Do this in remembrance of me.
Common Worship (2000); Order One: Eucharistic Prayer H
Using the same techniques as the puppeteer to indicate that the physical object is the
denotation of the text, as the celebrant says the words of institution s/he lifts the cup,
or indicates it, identifying the object with word ‘cup’ within the text through
ostension. The use of
he took the cup
drink this all of you
also provides deictic indicators for the cup in the priest’s hands being the referent of
the textual ‘cup’.
V. The Universal Object
When we come to define the function of the universal object we need to encompass
all that has gone before. The taxonomic approach has enabled us to identify and label
several different functions that ritual objects (in this case a chalice) can fulfil:
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The Signification of Liturgical Objects
The significance that the object has to its local and wider community is analysed
by considering the purposes it is put to in comparison to other (related) objects,
and the value that it attributed to it, within those communities.
The physical object is described by identifying its material and morphological
forms in relationship to other objects with which it shares kinship.
The placing of the physical object within its social context allows us to understand
the object as a sign-vehicle and identify its role as a transignified object in the
perception of the ritual gathering.
In traditions such as the Church of England where our liturgies are bound to
(authorized) texts, the object (social, physical and transignified) is understood as
the denotation of both direct and indirect textual references.
However, in regarding the chalice as a universal object we cannot separate it from its
role within the Christian rite in which the Kingdom of God and Christ’s presence is
proclaimed in bread and wine. Perhaps there needs to be another function therefore,
that of the Eschatological object, or it could be that this function should be read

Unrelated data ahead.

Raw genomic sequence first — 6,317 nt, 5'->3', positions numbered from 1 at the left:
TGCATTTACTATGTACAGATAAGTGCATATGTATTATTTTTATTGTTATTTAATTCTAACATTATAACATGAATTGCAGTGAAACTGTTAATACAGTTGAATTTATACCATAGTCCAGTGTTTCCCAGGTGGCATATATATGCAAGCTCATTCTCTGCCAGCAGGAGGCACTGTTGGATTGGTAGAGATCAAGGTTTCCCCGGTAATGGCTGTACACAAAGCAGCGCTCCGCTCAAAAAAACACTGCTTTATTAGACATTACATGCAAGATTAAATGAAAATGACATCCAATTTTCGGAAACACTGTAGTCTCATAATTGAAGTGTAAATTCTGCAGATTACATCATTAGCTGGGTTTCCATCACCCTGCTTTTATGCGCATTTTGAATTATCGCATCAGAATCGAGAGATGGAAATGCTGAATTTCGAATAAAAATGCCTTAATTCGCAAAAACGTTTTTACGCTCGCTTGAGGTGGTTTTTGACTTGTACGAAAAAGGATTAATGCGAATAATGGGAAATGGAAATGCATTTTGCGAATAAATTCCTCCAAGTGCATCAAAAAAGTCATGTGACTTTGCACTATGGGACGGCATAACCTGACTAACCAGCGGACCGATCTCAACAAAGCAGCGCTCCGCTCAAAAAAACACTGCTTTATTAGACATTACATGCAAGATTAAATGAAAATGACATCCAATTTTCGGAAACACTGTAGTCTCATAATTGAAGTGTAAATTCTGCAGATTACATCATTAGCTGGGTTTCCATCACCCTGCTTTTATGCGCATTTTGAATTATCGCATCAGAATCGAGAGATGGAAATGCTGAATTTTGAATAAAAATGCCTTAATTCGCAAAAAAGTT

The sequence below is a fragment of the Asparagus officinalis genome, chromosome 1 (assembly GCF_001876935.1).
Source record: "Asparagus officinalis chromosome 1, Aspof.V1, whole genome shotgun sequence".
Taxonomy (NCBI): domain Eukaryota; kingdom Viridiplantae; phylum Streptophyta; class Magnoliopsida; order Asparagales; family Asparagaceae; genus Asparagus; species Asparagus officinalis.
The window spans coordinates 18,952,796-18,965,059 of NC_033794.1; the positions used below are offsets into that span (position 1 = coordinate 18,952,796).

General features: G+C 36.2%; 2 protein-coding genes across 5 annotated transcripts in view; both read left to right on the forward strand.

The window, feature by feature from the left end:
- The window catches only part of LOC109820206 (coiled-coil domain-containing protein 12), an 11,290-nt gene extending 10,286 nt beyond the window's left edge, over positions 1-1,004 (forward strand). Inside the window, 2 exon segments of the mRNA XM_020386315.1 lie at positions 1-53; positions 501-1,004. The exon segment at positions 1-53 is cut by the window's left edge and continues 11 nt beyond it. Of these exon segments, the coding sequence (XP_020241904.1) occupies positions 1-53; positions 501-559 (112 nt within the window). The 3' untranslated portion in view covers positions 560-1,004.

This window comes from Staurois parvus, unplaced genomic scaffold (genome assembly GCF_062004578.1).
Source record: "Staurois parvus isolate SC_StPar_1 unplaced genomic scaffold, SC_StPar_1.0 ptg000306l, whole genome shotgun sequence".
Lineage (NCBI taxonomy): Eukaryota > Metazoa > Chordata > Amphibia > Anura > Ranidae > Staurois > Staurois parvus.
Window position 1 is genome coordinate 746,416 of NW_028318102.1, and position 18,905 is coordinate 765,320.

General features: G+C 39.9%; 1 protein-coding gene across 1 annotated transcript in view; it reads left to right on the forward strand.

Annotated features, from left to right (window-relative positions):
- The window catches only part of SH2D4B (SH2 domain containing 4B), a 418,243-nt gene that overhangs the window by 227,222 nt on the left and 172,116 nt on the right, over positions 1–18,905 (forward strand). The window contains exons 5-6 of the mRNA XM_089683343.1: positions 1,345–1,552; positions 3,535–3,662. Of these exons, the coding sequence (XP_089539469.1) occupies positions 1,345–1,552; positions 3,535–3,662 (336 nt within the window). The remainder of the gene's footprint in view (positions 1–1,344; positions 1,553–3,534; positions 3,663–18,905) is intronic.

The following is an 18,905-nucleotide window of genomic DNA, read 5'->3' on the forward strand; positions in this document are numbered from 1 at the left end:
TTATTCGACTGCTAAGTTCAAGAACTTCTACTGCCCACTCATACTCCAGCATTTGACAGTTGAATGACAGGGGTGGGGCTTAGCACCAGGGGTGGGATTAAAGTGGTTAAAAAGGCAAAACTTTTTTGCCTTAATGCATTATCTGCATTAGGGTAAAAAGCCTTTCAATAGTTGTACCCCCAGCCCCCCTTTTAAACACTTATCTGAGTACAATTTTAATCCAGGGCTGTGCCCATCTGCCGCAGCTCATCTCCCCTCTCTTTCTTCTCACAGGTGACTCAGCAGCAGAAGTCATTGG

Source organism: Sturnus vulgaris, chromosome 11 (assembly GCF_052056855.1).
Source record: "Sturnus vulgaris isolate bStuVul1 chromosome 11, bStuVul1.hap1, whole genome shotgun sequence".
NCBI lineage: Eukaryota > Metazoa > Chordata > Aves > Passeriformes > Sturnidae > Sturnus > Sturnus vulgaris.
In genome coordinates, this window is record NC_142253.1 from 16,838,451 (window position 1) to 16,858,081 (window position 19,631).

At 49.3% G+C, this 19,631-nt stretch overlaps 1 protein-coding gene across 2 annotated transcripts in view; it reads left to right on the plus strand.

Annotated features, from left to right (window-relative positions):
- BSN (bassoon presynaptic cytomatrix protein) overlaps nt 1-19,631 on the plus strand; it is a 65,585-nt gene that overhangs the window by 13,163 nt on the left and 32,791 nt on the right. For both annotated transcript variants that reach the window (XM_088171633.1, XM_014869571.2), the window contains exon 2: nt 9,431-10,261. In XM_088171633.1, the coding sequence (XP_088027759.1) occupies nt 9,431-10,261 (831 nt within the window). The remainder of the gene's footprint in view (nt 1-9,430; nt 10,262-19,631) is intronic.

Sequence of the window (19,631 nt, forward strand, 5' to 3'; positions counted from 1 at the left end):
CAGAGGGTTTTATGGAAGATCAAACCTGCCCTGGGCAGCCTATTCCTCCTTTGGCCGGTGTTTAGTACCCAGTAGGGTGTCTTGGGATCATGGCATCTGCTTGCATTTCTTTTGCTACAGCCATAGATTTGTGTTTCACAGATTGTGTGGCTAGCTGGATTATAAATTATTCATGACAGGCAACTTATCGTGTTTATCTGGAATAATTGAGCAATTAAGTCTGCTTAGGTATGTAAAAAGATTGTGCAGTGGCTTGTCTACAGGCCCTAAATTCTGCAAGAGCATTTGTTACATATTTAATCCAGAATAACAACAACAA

throughout the taxonomy.
But whether we aim to celebrate a Eucharist that is:
memorial
thanksgiving
sacrifice
eschatological banquet
a meal of unity
mystery
liberation and social justice
Horton Davies (1993) Bread of Life and Cup of Joy
an analysis which begins with a consideration of the simple sense-data that the liturgy
is generating, enables us to make an informed judgement about the values and
doctrines that the church’s liturgy actually embodies.
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The Signification of Liturgical Objects
In describing Soft Points in the liturgy Stevenson identifies eight specific elements:
the entry of the ministers
the procession of the Gospel
the collection
the preparation of the altar
the breaking of the bread
the distribution of communion
the Dismissal
Whilst these moments in the liturgy may be more yielding than others, I would like to
suggest that the whole of the liturgy is soft because every moment is interpreted
through its performance, and the finest details of that performance.. Performance
Theory (and specifically a taxonomic approach) reveals those points when the
presentation of the rite resonates with the proclaimed Kingdom, and those where the
notes are dissonant.
Of course, each community proclaims the Kingdom in and after its own fashion. My
hope for the development of an analysis such as this, is that it will enable Christian
communities to so order their liturgies that they able to make the texts, the rites, truly
speak of their lives, their world and their aspirations for the coming Kingdom.
The Polish director Grotowski:
...the important thing is not the words but what we do with these words,
what gives life to inanimate words of the text, what transforms them into
"the Word".
Grotowski, Jerzy (1969) Towards a Poor Theatre ; p58
-----------------------------
A K Daniel
8 August 2003
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The Signification of Liturgical Objects